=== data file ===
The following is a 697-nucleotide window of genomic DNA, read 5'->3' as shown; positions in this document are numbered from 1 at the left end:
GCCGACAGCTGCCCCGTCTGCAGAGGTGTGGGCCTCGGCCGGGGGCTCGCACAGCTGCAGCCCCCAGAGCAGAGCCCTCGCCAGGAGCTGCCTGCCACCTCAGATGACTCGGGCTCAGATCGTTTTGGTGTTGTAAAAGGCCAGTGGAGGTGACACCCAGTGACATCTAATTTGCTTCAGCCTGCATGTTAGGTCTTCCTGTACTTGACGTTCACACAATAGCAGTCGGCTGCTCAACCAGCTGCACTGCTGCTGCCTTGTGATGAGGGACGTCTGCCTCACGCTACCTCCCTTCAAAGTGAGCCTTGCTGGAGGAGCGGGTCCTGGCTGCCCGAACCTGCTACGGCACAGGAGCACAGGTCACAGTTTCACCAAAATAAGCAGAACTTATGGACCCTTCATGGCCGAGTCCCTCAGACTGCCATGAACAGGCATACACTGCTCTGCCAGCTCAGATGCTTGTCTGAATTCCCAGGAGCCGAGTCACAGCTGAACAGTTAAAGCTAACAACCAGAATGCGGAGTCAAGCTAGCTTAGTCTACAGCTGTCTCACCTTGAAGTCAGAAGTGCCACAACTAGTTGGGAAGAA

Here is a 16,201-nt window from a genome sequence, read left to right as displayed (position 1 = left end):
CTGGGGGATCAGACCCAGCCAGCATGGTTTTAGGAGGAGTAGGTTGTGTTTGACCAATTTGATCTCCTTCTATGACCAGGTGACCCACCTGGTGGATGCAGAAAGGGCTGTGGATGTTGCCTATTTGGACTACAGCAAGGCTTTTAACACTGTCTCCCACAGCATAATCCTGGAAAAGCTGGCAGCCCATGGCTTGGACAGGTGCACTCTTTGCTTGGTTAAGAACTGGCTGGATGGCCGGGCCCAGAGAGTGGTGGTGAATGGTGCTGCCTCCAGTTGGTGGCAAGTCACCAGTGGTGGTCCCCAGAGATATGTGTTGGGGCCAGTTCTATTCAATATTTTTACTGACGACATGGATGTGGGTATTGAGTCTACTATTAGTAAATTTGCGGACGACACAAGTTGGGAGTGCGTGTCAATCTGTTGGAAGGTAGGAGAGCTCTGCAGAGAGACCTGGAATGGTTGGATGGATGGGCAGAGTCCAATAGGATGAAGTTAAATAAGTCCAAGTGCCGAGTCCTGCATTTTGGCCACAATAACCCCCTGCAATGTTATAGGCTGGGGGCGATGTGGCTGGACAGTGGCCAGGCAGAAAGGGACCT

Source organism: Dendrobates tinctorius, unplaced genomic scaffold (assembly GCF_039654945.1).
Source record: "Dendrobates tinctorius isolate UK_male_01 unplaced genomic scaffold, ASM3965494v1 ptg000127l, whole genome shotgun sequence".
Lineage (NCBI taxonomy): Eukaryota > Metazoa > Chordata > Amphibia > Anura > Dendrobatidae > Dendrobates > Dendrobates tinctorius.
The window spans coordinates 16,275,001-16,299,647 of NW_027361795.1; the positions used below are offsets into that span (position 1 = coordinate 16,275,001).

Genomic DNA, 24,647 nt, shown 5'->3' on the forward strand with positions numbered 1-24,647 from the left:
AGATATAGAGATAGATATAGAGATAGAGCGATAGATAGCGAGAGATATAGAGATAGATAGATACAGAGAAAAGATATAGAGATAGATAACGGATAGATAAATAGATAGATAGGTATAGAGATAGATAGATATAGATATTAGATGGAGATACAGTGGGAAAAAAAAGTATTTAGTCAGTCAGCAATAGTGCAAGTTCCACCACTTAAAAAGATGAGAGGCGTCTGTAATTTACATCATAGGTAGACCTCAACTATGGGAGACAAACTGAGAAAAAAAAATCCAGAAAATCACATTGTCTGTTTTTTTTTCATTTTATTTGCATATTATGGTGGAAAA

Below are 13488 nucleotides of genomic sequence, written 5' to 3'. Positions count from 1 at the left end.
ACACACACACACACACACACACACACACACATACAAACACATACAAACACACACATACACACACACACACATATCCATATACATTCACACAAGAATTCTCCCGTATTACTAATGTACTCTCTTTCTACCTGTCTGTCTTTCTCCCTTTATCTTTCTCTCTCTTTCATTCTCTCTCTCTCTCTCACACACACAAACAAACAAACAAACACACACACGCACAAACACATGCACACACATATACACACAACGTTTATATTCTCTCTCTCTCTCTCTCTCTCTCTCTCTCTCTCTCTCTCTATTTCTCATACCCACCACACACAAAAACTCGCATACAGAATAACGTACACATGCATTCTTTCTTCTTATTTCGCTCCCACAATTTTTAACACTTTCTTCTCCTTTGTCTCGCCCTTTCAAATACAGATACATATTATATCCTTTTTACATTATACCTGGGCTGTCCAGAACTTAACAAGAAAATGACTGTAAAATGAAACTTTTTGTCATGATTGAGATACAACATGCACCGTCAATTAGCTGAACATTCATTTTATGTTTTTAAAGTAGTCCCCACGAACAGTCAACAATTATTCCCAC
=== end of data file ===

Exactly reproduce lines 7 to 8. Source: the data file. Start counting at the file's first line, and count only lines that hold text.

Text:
Lineage (NCBI taxonomy): Eukaryota > Metazoa > Chordata > Amphibia > Anura > Dendrobatidae > Dendrobates > Dendrobates tinctorius.
The window spans coordinates 16,275,001-16,299,647 of NW_027361795.1; the positions used below are offsets into that span (position 1 = coordinate 16,275,001).